But I stress: They like Colt McCoy quite a bit and the question last offseason before making an offer to Cousins centered on how much more the latter was worth. Clearly, they value Cousins as they should. The difference has been how much they value — or are willing to “value” — him.
If the Redskins decide to let Kirk Cousins walk, they’ll likely look to make some sort of splash via free agency, a trade or in the draft. Daniel Kucin Jr./Icon Sportswire
So that leads to alternatives. And that leads to Jimmy Garoppolo. I have a hard time believing the 49ers would trade him after the season. Adam Schefter reported it wasn’t a given that a long-term deal would be struck, and if that’s the case then, sure, the 49ers could trade him. They could possibly get more than the second-round pick they gave to New England for him. Anything can happen; but I know the 49ers really liked him long before this trade. I also know one reason they traded for him was the belief that Washington would retain Cousins somehow (likely on the tag). It’s hard to believe the Redskins would send Cousins to San Francisco and reunite him with Kyle Shanahan.

But the 49ers are big on having options, and if they’re not impressed with Garoppolo after he finally plays, or if he doesn’t want to sign there, they can pivot in different directions. Let’s play a hypothetical and say Cousins is allowed to hit unrestricted free agency. If the 49ers aren’t sold on Garoppolo (or think he’ll take longer than desired to develop), then they could trade him and sign Cousins.

If the Redskins tag Cousins, the 49ers could do the same and that’s where you’d get trade talk.

I do have a tough time seeing a one-for-one swap. I don’t know what the Redskins truly think of Garoppolo because he just hasn’t been a realistic option. They know they can control Cousins for another year with a franchise tag (or transition tag). Because of McCoy, they could draft a quarterback. A trade, though, would have to be considered, especially if they really like a guy. But with Garoppolo, what if he doesn’t play well? What’s his value? Would it be a straight swap? Or which side should get more — the one trading the more proven commodity (Cousins) or the one with possibly a higher upside (Garoppolo)?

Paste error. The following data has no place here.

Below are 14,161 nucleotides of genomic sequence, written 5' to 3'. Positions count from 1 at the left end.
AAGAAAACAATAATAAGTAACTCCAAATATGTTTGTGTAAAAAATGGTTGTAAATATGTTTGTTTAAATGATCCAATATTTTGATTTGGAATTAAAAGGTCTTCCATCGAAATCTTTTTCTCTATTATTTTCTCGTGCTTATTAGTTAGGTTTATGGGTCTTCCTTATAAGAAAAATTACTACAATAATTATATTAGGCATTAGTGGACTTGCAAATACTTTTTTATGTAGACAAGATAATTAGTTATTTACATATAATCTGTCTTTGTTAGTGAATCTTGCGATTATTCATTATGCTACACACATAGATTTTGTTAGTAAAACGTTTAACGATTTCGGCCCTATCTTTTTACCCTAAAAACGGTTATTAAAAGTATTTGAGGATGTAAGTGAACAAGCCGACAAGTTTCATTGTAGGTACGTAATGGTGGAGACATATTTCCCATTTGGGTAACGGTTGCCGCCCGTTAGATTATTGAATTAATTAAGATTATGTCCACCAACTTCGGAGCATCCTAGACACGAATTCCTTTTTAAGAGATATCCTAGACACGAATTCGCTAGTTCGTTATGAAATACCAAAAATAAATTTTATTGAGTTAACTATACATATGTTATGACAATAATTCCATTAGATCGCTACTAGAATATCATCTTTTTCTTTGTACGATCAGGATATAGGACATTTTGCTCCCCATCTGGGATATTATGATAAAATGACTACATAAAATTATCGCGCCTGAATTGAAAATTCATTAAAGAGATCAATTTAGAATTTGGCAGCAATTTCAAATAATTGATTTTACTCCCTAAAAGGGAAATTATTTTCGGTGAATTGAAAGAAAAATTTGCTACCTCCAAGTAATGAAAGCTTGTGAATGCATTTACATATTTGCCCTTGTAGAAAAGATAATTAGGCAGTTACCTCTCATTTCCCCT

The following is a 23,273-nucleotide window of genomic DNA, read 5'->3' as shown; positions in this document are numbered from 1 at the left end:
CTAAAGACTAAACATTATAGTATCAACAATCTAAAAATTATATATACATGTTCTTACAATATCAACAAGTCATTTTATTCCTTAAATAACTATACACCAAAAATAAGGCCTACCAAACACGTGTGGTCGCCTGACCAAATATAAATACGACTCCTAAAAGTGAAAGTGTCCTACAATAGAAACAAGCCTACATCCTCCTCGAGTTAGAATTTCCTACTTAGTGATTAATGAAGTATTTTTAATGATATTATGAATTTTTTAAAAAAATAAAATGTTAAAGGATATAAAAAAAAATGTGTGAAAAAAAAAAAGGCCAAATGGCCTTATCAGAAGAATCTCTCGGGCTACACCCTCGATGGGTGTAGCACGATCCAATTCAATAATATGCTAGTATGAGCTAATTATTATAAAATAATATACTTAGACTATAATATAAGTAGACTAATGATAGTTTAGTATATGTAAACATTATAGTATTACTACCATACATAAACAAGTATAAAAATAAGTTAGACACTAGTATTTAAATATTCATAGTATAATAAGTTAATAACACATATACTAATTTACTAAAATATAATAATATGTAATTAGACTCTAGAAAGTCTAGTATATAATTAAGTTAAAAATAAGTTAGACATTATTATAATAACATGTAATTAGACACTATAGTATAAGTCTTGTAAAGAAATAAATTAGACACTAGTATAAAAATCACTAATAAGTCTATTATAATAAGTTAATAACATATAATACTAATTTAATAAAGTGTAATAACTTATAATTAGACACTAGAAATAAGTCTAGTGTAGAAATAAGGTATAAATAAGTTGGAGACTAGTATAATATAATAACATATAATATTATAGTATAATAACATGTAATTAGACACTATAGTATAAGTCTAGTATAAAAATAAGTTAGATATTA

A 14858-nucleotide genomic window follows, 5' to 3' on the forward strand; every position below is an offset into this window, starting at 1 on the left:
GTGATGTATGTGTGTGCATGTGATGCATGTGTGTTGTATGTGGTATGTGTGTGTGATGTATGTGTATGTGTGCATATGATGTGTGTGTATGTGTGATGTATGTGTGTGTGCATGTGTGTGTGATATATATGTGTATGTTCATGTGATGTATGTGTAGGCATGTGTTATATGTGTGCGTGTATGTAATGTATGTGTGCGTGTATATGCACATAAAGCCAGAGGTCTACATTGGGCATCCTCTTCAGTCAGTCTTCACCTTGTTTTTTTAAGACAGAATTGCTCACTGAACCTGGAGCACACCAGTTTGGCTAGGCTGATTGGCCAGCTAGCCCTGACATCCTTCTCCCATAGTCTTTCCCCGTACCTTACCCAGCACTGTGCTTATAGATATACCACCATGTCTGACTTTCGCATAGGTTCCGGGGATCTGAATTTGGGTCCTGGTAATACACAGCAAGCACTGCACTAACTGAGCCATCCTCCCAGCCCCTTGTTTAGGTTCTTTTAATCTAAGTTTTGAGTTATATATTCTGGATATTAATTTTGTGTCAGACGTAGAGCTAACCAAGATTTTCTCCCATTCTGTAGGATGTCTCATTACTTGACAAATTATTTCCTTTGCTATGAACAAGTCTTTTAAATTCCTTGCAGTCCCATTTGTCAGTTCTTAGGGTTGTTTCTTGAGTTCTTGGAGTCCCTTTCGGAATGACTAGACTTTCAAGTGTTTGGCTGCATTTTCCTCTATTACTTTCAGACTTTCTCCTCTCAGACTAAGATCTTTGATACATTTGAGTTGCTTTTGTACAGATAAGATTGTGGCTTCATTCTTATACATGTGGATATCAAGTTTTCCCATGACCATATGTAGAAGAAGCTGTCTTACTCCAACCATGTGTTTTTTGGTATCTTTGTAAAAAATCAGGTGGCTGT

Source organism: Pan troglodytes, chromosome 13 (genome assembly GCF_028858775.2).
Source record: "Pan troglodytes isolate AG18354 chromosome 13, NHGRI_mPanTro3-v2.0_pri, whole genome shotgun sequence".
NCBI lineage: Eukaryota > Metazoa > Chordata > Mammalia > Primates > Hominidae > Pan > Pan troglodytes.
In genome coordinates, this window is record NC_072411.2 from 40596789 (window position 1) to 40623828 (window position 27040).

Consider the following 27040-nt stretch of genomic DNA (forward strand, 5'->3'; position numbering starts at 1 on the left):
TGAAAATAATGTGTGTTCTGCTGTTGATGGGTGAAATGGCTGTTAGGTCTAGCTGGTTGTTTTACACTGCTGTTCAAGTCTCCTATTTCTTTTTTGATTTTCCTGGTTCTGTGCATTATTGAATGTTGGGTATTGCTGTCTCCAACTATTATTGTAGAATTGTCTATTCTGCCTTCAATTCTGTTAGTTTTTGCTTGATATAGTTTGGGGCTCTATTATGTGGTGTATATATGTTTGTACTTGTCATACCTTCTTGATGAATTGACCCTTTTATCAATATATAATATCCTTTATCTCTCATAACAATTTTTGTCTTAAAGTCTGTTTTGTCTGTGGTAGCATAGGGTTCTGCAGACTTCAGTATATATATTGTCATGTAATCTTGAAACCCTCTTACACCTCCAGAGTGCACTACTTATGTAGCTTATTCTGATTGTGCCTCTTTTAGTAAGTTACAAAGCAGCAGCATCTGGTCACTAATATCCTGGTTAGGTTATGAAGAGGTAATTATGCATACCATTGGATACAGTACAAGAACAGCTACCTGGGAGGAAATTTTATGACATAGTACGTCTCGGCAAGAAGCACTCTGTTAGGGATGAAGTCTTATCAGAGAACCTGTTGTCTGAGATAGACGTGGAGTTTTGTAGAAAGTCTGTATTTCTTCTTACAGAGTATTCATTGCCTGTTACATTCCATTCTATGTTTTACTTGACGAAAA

Also, both teams would need to work out long-term deals before any trade; I’d say the 49ers would prefer Garoppolo under a franchise tag of $23.9 million rather than Cousins at $34.4 million. But it’s well-known that Shanahan remains a big fan of Cousins.

I’d bet Garoppolo ends up with the 49ers long term. And if he doesn’t, and it’s because he was really bad (not just because of the talent around him either), if you’re the Redskins would you really make that deal? I wouldn’t. And, I’d also bet (though not a lot) that the Redskins use a tag to keep Cousins around.

But, because both situations are fluid, it’s worth wondering.

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ASHBURN, Va. — Before practice, Washington Redskins coach Jay Gruden spotted an unusual sight, at least in recent weeks: left tackle Trent Williams stretching. So Gruden walked over, and greeted him with a loud, “Heyyyy!”

No doubt, Williams just being on the field wearing his white No. 71 jersey was a sight for sore eyes. It was only his second practice since Week 4 and first since Oct. 21. But the Redskins still don’t know if he’ll be able to play against Minnesota on Sunday.

Williams was among 12 players listed as questionable with two others already declared out: defensive linemen Matt Ioannidis (hand) and Arthur Jones (shoulder). The other 11 listed as questionable: receiver Jamison Crowder (hamstring), guard Shawn Lauvao (stinger), center Spencer Long (knee/quad), tackle Morgan Moses (ankles), tackle Ty Nsekhe (core muscle), safety Montae Nicholson (shoulder), tight end Niles Paul (concussion), receiver Brian Quick (concussion), tight end Jordan Reed (hamstring), guard Brandon Scherff (knee) and linebacker Zach Brown (ankle).